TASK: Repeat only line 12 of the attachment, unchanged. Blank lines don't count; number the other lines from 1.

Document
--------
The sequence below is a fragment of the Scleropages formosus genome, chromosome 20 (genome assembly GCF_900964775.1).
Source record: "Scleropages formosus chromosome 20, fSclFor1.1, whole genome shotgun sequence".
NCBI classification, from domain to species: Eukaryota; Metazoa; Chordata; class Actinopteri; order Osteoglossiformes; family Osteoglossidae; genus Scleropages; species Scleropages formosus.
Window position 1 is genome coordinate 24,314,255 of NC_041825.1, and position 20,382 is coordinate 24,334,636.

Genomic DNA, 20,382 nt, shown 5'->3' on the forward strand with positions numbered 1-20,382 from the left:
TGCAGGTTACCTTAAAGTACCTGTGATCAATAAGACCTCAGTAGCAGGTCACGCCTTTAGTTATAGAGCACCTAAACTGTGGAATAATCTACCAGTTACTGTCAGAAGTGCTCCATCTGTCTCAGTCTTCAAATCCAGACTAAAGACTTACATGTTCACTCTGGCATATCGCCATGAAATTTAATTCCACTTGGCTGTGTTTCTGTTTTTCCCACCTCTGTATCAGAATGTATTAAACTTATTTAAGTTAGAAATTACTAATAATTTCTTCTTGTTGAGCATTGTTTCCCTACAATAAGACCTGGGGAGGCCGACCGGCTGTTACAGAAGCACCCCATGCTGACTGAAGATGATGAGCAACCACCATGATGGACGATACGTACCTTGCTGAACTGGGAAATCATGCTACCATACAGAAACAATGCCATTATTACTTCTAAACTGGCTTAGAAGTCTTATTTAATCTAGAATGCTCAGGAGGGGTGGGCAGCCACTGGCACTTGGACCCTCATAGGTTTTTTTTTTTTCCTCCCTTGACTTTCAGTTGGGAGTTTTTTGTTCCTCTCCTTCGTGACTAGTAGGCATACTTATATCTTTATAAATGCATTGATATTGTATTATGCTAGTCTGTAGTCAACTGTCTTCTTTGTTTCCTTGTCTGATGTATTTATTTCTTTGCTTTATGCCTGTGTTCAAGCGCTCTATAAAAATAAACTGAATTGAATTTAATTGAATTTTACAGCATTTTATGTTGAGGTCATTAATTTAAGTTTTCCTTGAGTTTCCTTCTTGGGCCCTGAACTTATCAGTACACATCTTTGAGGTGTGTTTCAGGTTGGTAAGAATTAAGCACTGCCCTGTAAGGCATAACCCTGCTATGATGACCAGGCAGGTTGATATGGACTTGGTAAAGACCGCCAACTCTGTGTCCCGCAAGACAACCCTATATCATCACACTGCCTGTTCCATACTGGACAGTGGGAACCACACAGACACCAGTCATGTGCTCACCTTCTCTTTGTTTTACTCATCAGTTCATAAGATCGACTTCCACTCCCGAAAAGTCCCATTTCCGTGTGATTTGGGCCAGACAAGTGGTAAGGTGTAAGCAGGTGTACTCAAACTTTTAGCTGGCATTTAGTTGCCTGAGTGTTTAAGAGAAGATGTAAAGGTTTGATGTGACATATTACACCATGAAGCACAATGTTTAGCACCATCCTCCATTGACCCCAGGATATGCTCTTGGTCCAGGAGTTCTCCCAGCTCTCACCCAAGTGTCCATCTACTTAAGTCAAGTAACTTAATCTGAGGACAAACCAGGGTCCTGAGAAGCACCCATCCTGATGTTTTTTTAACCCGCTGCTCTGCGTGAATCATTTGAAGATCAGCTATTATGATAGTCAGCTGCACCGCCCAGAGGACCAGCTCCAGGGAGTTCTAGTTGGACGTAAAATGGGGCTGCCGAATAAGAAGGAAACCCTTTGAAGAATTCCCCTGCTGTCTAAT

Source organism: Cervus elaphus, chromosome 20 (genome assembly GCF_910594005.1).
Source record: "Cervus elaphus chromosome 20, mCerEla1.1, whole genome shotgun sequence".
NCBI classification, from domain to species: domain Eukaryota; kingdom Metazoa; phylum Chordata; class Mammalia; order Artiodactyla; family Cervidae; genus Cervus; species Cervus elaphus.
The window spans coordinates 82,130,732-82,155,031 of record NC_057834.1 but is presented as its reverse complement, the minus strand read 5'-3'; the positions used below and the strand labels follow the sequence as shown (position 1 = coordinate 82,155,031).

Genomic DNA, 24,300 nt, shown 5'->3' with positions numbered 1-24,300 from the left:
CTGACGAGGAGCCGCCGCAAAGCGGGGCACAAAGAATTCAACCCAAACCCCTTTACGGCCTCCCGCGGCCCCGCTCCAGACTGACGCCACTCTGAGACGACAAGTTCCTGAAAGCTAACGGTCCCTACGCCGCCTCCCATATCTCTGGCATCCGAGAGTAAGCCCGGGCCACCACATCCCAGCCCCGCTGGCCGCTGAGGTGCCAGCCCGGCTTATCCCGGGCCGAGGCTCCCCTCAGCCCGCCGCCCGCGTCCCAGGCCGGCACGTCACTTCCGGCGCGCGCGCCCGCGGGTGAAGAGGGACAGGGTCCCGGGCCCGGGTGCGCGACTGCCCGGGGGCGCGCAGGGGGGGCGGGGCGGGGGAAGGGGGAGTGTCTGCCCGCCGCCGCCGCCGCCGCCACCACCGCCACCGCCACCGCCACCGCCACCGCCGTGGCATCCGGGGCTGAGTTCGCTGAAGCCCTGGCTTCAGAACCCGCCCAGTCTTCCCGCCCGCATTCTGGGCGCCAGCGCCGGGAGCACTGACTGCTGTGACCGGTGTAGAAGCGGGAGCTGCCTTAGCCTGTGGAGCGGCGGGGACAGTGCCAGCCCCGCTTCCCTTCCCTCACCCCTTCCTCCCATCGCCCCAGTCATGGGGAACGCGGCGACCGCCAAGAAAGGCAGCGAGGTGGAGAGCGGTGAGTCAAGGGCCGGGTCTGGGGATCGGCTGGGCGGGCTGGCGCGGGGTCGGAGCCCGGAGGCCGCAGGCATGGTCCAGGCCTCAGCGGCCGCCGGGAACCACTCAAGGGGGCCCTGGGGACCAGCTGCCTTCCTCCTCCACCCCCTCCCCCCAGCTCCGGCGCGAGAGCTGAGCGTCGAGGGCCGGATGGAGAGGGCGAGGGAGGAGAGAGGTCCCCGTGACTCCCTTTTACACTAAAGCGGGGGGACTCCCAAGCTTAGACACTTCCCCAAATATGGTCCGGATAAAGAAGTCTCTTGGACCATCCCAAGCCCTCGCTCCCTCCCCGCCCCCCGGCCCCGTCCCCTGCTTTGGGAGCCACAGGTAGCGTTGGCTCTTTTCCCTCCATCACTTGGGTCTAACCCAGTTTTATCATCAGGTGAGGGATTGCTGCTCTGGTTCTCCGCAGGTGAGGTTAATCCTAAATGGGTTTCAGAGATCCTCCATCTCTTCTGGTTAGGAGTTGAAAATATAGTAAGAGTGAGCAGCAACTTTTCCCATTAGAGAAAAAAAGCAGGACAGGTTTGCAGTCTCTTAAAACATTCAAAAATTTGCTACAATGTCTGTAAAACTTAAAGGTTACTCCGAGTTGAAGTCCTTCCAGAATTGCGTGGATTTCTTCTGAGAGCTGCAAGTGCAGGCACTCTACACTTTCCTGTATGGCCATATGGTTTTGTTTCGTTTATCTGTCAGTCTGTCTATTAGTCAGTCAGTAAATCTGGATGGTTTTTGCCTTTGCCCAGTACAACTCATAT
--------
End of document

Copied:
CTGACGAGGAGCCGCCGCAAAGCGGGGCACAAAGAATTCAACCCAAACCCCTTTACGGCCTCCCGCGGCCCCGCTCCAGACTGACGCCACTCTGAGACGACAAGTTCCTGAAAGCTAACGGTCCCTACGCCGCCTCCCATATCTCTGGCATCCGAGAGTAAGCCCGGGCCACCACATCCCAGCCCCGCTGGCCGCTGAGGTGCCAGCCCGGCTTATCCCGGGCCGAGGCTCCCCTCAGCCCGCCGCCCGCGTCCCAGGCCGGCACGTCACTTCCGGCGCGCGCGCCCGCGGGTGAAGAGGGACAGGGTCCCGGGCCCGGGTGCGCGACTGCCCGGGGGCGCGCAGGGGGGGCGGGGCGGGGGAAGGGGGAGTGTCTGCCCGCCGCCGCCGCCGCCGCCACCACCGCCACCGCCACCGCCACCGCCACCGCCGTGGCATCCGGGGCTGAGTTCGCTGAAGCCCTGGCTTCAGAACCCGCCCAGTCTTCCCGCCCGCATTCTGGGCGCCAGCGCCGGGAGCACTGACTGCTGTGACCGGTGTAGAAGCGGGAGCTGCCTTAGCCTGTGGAGCGGCGGGGACAGTGCCAGCCCCGCTTCCCTTCCCTCACCCCTTCCTCCCATCGCCCCAGTCATGGGGAACGCGGCGACCGCCAAGAAAGGCAGCGAGGTGGAGAGCGGTGAGTCAAGGGCCGGGTCTGGGGATCGGCTGGGCGGGCTGGCGCGGGGTCGGAGCCCGGAGGCCGCAGGCATGGTCCAGGCCTCAGCGGCCGCCGGGAACCACTCAAGGGGGCCCTGGGGACCAGCTGCCTTCCTCCTCCACCCCCTCCCCCCAGCTCCGGCGCGAGAGCTGAGCGTCGAGGGCCGGATGGAGAGGGCGAGGGAGGAGAGAGGTCCCCGTGACTCCCTTTTACACTAAAGCGGGGGGACTCCCAAGCTTAGACACTTCCCCAAATATGGTCCGGATAAAGAAGTCTCTTGGACCATCCCAAGCCCTCGCTCCCTCCCCGCCCCCCGGCCCCGTCCCCTGCTTTGGGAGCCACAGGTAGCGTTGGCTCTTTTCCCTCCATCACTTGGGTCTAACCCAGTTTTATCATCAGGTGAGGGATTGCTGCTCTGGTTCTCCGCAGGTGAGGTTAATCCTAAATGGGTTTCAGAGATCCTCCATCTCTTCTGGTTAGGAGTTGAAAATATAGTAAGAGTGAGCAGCAACTTTTCCCATTAGAGAAAAAAAGCAGGACAGGTTTGCAGTCTCTTAAAACATTCAAAAATTTGCTACAATGTCTGTAAAACTTAAAGGTTACTCCGAGTTGAAGTCCTTCCAGAATTGCGTGGATTTCTTCTGAGAGCTGCAAGTGCAGGCACTCTACACTTTCCTGTATGGCCATATGGTTTTGTTTCGTTTATCTGTCAGTCTGTCTATTAGTCAGTCAGTAAATCTGGATGGTTTTTGCCTTTGCCCAGTACAACTCATAT